WHAT DOES THE PRESENT TELL US ABOUT THE FUTURE FOR INDIGENOUS PEOPLES ?
Seminar, 27 October 2016
|Since the signing of the UNDRIP one decade ago, there has been considerable progress in the area of indigenous peoples’ rights and recognition.
There are mechanisms in place that – in principle – provide checks on land encroachment and the exploitation of resources. There is a renewed interest in language survival, cultural heritage, and indigenous knowledge. ‘So far so good!’ one might think.
But what is the situation on the ground? To what extent have the recent advances at the global level made an impact locally? Are international efforts ongoing – or are indigenous peoples’ issues being met with an attitude of ’mission completed’? ”
This seminar critically examined the extent of implementation of indigenous peoples’ rights, and identified opportunities and constraints. Issues were addressed on two levels: the working of the UN Permanent Forum on Indigenous Issues (UNPFII) and case material illustrating contemporary local situations.
Keynote speakers were:
Thomas Widlok, Professor for African Studies, University of Cologne, speaking on an ongoing case in Etosha, Namibia: Who takes whom to court? Lawyers, anthropologists and indigenous people struggling with land claims
Jens Dahl, University of Copenhagen, co-founder and longtime director of IWGIA, Vice-chair of UNPFII, speaking on The UN: who are the friends and enemies of indigenous peoples?
A panel included : Associate professor Jennifer Hays (San, Namibia), Associate professor Jorun Bræck Ramstad (Maori, Aotearoa NZ), Professor Else Grete Broderstad (Sami, Norway)
Convener: Professor emerita Sidsel Saugestad
Organised by the Research Group for Comparative Indigenous Studies (KURF) at the Department of Social Sciences (ISV), in collaboration with the Centre for Saami Studies
Feature story, Nordlys 9. April 2013: Reindrift på Kola i vestlige media by Elisabeth Scheller, Yulian Konstantinov and Vladislava Vladimirova
Guest lecturer Rane Willerslev
KURF Research Group on Comparative Indigeneity and Tromsø University Museum have invited Rane Willerslev, Prof. and Director of Oslo Museum of Cultural History, on a two-day guest visit at Tromsø. On 10.05 he will be holding a seminar at Tromsø Museum on the topic of the role of museums as expert institutions in society and on 11.05 he will be presenting at KURF’s Friday seminar on the topic of Yukaghir hunting adaptations to climate change.
Velina Ninkova – New PhD Student at the Department of Archaeology and Social Anthropology / KURF
Velina Ninkova has received the ‘Beyond Boundaries’ scholarship that was granted to promote research on comparative indigeneity, and has started her work as a PhD student at the Department of Archaeology and Social Anthropology. Velina has a Masters in Theoretical Linguistics at the University of Tromsø in 2006 and in Indigenous Studies in 2009 with a thesis on primary school achievement of Ju|’hoan children in Namibia.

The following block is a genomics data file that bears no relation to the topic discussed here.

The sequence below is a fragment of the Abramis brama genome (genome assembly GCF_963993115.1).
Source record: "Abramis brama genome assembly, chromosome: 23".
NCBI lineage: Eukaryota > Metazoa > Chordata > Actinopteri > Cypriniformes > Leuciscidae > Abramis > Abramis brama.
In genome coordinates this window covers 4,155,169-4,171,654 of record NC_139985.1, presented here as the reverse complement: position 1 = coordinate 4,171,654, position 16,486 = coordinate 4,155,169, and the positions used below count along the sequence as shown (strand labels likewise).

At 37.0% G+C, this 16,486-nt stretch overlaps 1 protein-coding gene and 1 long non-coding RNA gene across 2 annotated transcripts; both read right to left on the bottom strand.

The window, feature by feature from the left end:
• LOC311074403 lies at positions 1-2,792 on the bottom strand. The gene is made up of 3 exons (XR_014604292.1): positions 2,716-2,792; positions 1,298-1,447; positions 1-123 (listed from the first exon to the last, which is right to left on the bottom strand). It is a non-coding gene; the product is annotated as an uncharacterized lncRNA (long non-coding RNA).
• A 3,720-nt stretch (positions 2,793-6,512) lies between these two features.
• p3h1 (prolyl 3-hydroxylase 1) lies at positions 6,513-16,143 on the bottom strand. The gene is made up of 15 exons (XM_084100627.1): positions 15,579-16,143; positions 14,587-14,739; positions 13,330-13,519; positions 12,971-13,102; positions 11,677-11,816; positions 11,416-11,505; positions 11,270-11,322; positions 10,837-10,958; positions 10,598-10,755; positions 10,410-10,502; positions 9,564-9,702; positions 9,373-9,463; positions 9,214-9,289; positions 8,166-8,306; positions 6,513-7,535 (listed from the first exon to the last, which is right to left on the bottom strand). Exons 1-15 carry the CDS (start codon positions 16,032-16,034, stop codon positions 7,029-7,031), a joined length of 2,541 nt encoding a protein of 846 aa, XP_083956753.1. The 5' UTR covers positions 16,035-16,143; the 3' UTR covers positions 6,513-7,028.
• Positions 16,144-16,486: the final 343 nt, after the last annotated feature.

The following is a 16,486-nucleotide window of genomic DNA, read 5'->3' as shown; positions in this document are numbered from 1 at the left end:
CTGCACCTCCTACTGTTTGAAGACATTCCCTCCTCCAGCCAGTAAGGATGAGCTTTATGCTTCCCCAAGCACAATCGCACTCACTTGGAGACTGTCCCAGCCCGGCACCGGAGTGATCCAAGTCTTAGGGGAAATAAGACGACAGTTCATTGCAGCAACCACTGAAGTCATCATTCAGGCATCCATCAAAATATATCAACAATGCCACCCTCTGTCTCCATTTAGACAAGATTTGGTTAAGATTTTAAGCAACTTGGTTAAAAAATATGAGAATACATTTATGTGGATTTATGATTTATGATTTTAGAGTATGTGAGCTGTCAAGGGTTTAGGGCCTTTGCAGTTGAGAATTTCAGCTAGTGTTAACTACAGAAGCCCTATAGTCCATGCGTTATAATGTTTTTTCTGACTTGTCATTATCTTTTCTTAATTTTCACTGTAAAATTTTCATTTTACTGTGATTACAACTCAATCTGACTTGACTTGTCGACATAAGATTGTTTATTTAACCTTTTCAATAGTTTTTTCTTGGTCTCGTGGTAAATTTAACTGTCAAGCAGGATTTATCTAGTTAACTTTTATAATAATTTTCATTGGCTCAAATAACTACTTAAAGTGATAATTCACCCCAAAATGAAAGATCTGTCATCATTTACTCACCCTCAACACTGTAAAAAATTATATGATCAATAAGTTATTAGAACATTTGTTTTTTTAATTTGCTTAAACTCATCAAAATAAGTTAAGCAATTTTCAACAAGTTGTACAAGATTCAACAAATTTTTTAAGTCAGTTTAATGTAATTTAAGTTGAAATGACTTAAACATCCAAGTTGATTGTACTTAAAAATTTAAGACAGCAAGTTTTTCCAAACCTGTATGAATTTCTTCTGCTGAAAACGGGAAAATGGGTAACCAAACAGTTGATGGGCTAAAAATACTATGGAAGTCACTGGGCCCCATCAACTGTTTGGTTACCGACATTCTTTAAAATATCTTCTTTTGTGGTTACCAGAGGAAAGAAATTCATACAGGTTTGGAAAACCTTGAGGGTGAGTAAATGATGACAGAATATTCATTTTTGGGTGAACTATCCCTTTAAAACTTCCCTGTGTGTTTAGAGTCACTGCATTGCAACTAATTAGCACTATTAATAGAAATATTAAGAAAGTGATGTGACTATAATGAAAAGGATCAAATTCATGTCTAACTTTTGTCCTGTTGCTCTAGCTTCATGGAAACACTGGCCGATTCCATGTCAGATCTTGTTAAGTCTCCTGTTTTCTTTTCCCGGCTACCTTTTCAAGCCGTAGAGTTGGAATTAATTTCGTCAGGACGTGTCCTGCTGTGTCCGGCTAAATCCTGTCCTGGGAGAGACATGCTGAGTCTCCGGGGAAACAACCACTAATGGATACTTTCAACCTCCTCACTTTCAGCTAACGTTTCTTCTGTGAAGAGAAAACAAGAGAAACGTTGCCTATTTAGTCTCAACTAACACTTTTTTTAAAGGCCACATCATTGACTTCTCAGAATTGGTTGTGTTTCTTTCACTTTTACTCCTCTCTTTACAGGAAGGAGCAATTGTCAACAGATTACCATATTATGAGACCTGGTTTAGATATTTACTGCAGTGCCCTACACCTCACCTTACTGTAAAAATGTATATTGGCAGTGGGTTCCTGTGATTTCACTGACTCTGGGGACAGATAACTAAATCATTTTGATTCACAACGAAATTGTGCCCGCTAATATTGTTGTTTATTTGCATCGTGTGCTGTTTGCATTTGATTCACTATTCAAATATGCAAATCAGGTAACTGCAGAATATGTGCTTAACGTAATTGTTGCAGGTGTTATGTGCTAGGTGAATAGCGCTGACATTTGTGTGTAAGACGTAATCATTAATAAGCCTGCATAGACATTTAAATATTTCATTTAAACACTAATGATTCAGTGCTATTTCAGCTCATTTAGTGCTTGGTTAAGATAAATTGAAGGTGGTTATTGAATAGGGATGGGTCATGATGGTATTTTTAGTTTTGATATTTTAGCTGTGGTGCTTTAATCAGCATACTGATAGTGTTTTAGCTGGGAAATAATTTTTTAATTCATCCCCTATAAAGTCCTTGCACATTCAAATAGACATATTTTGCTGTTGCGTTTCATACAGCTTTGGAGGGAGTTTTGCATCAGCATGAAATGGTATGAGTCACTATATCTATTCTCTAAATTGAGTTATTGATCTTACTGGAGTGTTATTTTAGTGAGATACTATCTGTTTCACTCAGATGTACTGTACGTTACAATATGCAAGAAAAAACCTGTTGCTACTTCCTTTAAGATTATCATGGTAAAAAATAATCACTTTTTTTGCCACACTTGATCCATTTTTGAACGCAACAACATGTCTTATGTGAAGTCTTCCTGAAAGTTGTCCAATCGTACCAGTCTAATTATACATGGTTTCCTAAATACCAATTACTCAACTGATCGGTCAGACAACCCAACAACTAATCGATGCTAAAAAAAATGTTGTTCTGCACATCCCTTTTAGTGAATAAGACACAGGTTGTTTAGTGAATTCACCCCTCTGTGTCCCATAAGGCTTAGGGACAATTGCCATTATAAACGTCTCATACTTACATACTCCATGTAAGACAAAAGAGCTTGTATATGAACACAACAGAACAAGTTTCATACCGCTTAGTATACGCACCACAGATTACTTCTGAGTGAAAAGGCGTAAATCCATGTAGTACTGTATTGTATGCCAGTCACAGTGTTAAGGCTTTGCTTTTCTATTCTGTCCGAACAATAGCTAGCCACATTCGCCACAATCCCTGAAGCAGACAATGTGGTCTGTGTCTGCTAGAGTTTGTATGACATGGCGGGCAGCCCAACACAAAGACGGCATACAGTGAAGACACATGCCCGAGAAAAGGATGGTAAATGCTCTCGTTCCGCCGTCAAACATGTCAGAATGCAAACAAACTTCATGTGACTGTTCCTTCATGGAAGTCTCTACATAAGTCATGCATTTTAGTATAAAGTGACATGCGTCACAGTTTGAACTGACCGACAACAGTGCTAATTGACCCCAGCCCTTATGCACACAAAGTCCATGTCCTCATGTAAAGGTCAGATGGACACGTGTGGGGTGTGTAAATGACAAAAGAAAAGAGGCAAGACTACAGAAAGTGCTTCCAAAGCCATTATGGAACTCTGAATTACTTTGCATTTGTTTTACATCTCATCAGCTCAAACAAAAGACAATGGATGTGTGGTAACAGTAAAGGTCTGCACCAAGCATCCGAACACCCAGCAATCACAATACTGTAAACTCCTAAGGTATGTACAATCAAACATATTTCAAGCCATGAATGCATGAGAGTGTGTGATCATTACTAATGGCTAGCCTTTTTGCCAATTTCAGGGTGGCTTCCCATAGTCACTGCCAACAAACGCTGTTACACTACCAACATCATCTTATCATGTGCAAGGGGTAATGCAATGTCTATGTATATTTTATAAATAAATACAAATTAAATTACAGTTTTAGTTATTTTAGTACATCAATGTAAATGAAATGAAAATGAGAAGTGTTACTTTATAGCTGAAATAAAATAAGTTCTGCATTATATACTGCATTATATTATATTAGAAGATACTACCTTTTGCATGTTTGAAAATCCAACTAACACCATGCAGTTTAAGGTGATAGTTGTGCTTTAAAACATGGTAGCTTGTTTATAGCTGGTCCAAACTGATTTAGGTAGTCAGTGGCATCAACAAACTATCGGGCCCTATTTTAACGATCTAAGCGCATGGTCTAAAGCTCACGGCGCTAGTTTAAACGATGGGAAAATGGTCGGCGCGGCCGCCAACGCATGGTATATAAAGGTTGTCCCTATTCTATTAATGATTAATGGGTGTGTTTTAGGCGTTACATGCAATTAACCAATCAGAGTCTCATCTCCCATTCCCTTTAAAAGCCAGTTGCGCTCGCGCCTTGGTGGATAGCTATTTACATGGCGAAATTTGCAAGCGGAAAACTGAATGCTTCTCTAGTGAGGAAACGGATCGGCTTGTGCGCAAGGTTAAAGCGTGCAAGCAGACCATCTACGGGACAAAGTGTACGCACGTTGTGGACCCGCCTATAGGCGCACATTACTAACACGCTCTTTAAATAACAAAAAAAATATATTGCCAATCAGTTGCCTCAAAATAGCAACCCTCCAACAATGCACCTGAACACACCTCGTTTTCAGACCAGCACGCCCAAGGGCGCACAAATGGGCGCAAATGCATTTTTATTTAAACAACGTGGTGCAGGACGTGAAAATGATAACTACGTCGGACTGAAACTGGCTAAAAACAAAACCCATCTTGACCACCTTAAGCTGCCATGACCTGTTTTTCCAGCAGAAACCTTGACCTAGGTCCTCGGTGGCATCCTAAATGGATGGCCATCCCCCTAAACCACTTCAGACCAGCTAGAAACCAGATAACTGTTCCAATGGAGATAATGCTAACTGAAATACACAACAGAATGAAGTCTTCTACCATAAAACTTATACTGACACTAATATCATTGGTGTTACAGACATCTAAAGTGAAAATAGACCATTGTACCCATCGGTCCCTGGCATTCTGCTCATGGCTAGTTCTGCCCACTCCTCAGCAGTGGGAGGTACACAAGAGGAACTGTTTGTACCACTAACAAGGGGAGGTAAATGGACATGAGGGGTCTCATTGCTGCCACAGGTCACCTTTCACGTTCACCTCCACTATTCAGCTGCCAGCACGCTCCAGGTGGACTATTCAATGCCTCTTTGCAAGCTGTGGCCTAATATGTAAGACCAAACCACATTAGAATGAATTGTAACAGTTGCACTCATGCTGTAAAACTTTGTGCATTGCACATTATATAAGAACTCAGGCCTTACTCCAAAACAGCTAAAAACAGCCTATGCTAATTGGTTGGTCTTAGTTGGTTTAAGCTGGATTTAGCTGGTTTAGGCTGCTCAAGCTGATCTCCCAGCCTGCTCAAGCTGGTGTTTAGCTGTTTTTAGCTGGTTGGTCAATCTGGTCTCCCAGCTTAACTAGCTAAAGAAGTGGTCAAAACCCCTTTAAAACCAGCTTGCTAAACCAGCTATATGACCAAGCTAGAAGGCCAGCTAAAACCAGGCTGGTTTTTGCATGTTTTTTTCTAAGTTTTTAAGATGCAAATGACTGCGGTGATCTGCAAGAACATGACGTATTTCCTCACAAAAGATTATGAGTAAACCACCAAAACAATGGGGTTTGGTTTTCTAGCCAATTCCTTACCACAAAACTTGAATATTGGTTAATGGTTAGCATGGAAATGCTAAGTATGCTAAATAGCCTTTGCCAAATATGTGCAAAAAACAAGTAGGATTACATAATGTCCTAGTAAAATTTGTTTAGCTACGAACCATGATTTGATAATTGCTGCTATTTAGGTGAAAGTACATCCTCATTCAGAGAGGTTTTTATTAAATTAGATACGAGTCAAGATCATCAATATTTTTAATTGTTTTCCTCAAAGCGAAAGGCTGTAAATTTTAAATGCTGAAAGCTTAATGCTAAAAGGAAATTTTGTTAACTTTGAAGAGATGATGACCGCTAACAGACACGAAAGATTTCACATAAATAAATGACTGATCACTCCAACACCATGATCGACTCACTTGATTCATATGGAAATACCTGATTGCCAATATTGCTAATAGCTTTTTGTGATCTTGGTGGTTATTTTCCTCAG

Her PhD project is entitled “Does education make a difference? Subsistence, employment and the role of education for the San in the Omaheke Region, Namibia and Ghanzi District, Botswana”. The main objective of her project is to make an assessment of the economic opportunities for the San communities in Omaheke and Ghanzi and see how school-gained knowledge or certificates translate in terms of employment attainment for the San. On a broader level, she will investigate how subsistence has changed in the last decades and will examine the viable subsistence opportunities for the San people today, both within and outside the cash economy. Fieldwork is planned to take place in 2013.
Her project is part of the Indigeneity in Sub-Saharan Africa KURF research group and her dissertation will be written under the supervision of Professor Sidsel Saugestad and Dr. Jennifer Hays.
International Seminar in collaboration with KURF invite you to: Education for All: any indigenous peoples in the global dream?
Time: 01.03.2012 / 20:00 – 22:00
Place: Lillesenen, Kulturhuset
Presenter Dr. Jennifer Hays draws on her current research with the San people in Namibia and Botswana.
Commentator Dr. Marit Myrvoll draws on experiences with educational policies towards the Saami in Norway.
Prof. David Anderson wins ERC’s Advanced Grants for 2011
Prof. David Anderson has received ERC’s Advanced Grants for his project “Arctic Domestication: A Renewed Model of Human-Animal Relationships in the North”. The objective of the project is to develop a new model which investigates the relationship between people and animals in the Circumpolar North.
More information here.